In the movie The Perfect Storm, the convergence of two large storm systems led to unusual weather conditions which ultimately resulted in the demise of the ship and its crew. In the real estate market, the convergence of much higher tax rates, a very strong commercial market, and a robust residential market has resulted in a surge in 1031 exchange activity.

Although taxpayers who own investment property have generally obtained solid gains, they are faced with a headwind of high taxation which threatens to significantly reduce investment returns. Consequently, taxpayers are actively seeking out ways to reduce their tax liability. Once again, Section 1031 of the Internal Revenue Code has emerged as a valuable tool for boosting net investment returns by reducing tax liability, and for preserving capital for reinvestment into better performing “like-kind” replacement real property. This article explores each of the three factors creating this “perfect storm.”


Tax rates, and their impact on a taxpayer’s net investment return, can drive investment decisions. Economist Art Laffer posited that when tax rates increase, actual tax revenues can decrease as a result of efforts by taxpayers to mitigate tax consequences. In essence, as tax rates increase, an investor’s motivation to defer or postpone immediate taxation also increases.

Many investors are surprised to find out that today they may face four different taxes and, when combined together, the aggregate impact can result in a large tax bill owed to the government:

  1. Depreciation Recapture. Depreciation recapture is taxed at 25%.
  2. Federal Capital Gain Taxes. Federal capital gain taxes are assessed on the remaining economic gain depending on an investor’s taxable income. Investors in the highest bracket pay at a 20% rate and a 15% capital gain tax rate applies to investors in a lower tax bracket.
  3. Net Investment Income Tax. Pursuant to IRC Section 1411, an additional 3.8% surtax applies to taxpayers with “net investment income” who exceed certain threshold income amounts. The 3.8% Medicare surtax only applies to “net investment income” as defined in IRC Section 1411.
  4. State Taxes: Investors must also pay the applicable state tax (which can be as high as 13.3%).
Single Taxpayer Married Filing Jointly Capital GainTax Rate Section 1411 Medicare Surtax Combined Tax Rate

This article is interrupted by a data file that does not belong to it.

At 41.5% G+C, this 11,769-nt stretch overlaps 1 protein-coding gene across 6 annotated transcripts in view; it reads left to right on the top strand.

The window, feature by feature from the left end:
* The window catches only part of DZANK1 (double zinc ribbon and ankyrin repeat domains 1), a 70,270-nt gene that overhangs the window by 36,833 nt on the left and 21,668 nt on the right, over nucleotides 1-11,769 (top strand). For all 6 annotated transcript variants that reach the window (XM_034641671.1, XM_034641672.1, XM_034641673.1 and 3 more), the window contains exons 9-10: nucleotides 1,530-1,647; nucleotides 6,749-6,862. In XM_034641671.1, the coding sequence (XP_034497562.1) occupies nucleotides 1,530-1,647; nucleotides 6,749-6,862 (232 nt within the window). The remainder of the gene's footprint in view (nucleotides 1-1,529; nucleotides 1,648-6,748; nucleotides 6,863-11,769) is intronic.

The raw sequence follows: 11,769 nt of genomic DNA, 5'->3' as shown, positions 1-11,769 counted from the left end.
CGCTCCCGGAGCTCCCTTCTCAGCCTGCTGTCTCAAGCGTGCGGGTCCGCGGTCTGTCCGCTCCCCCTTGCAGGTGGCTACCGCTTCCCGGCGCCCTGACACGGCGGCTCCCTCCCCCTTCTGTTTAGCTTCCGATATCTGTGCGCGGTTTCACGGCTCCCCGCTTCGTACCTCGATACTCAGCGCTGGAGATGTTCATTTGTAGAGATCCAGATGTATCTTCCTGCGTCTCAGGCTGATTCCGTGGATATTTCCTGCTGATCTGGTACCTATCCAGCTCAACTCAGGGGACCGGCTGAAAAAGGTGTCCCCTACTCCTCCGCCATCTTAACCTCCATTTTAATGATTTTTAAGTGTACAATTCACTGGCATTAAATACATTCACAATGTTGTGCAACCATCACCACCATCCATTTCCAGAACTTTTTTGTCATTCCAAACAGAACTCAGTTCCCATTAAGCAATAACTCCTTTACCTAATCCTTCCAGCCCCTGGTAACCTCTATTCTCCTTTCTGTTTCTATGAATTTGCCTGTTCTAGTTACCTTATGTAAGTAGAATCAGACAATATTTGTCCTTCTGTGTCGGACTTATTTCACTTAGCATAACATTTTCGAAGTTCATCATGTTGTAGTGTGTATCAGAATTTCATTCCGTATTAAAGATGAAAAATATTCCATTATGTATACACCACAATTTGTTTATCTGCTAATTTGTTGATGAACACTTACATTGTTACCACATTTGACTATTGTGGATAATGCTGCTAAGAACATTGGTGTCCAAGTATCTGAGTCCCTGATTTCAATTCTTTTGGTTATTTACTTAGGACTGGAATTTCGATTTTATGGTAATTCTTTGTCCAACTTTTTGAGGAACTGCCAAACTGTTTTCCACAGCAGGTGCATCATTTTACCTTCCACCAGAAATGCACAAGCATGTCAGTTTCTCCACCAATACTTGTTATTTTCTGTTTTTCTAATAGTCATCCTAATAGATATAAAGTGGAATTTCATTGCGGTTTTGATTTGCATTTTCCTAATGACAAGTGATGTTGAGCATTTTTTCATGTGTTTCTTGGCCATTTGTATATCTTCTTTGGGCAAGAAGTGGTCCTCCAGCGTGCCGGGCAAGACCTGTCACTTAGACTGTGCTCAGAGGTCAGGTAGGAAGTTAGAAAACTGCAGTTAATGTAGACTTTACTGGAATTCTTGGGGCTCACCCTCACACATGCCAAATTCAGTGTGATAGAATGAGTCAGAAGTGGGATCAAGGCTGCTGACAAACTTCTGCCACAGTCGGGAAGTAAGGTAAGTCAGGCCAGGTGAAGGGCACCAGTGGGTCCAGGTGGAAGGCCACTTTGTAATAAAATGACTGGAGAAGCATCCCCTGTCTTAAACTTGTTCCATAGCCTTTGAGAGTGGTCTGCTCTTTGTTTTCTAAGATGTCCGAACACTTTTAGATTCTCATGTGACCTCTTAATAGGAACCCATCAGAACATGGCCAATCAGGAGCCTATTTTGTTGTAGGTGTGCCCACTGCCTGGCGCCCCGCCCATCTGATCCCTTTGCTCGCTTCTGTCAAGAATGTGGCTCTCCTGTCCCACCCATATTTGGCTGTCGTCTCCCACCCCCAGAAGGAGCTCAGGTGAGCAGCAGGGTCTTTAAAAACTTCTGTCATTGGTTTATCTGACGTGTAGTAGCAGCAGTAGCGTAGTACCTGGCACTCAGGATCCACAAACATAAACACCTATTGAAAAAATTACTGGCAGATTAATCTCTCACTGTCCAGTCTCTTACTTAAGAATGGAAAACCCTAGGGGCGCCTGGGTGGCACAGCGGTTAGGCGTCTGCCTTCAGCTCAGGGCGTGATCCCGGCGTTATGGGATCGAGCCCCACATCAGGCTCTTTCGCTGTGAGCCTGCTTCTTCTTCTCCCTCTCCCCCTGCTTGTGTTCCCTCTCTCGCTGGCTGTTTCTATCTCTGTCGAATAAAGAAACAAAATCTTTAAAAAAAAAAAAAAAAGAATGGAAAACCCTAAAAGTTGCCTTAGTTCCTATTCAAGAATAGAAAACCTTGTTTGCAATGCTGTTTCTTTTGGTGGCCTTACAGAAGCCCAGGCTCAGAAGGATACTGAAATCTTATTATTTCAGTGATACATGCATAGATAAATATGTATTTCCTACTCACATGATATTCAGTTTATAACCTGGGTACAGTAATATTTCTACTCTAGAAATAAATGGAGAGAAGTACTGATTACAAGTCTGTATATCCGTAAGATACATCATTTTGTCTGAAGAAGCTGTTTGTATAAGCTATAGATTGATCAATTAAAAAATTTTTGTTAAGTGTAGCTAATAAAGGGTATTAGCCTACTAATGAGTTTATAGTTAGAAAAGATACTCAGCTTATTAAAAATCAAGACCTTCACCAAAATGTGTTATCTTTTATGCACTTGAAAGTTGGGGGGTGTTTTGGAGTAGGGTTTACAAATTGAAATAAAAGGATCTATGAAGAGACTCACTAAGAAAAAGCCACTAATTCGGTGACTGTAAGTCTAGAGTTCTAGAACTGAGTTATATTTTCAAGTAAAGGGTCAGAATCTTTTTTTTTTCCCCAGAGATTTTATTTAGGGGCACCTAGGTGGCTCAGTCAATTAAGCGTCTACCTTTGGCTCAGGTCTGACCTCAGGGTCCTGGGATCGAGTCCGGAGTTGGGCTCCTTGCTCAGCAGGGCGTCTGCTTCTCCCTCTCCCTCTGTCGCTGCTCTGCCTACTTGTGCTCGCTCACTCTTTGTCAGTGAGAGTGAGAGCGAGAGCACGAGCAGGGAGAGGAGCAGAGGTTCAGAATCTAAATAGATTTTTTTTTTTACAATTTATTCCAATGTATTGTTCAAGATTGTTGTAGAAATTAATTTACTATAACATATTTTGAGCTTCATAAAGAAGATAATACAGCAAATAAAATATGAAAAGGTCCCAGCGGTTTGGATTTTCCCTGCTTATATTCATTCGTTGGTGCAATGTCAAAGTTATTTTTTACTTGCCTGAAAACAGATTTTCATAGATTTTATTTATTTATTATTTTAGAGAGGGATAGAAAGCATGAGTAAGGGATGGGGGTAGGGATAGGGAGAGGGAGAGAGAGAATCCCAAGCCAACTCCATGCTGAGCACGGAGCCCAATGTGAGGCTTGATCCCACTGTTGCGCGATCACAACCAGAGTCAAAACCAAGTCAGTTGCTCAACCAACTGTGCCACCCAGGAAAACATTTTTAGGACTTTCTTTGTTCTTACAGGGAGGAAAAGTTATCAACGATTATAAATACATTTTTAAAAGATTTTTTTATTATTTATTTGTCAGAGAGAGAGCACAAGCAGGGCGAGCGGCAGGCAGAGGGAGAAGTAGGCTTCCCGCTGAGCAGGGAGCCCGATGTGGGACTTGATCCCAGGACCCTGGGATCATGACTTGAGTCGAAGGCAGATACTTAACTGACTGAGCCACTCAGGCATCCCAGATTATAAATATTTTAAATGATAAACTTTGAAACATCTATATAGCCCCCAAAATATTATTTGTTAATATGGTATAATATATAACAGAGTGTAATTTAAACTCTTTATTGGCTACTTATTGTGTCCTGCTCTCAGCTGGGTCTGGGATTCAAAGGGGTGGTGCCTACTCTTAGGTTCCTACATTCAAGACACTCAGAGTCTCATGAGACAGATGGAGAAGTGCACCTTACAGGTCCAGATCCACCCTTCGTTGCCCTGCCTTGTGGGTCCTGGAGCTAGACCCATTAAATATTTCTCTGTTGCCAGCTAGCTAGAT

$0 – $36,250 $0 – $72,500 0% 0% 0%
$36,250 – $200,000 $72,500 – $250,000 15% 0% 15%
$200,000 – $400,000 $250,000 – $450,000 15% 3.8% 18.8%
$400,001+ $450,001+ 20% 3.8% 23.8%

*The 3.8% Medicare surtax only applies to “net investment income” as defined in IRC §1411.


Currently, commercial real estate (CRE) prices nationwide are much higher than the previous market peak. Domestic commercial investors, institutions, and Real Estate Investment Trusts (REITs) continue to exhibit a strong appetite for quality commercial properties. International investors see the U.S. as a safe haven, and their demand further fuels the CRE activity. Commercial investors have strong borrowing and buying capacity, allowing them to capitalize on favorable CRE opportunities. All of this CRE activity is contributing to a substantial increase in 1031 exchange activity as CRE investors utilize 1031 to minimize the tax impacts of their transactions.


The recovery of residential home prices is another factor causing an increase in 1031 exchange activity. Nationwide, most markets have appreciated significantly and are close to or above the previous marketing peak. The lack of new home construction continues to propel residential home prices upward due to a lack of new inventory.


The “perfect storm” resulting from the convergence of these three factors has led to an increase in 1031 exchange activity as investors turn to this powerful tax strategy to preserve investment equity and improve returns. This increase in activity has led to a significant increase in demand for secure, knowledgeable, and service-oriented qualified intermediary services like those offered by Asset Preservation, Inc.

Customize for Clients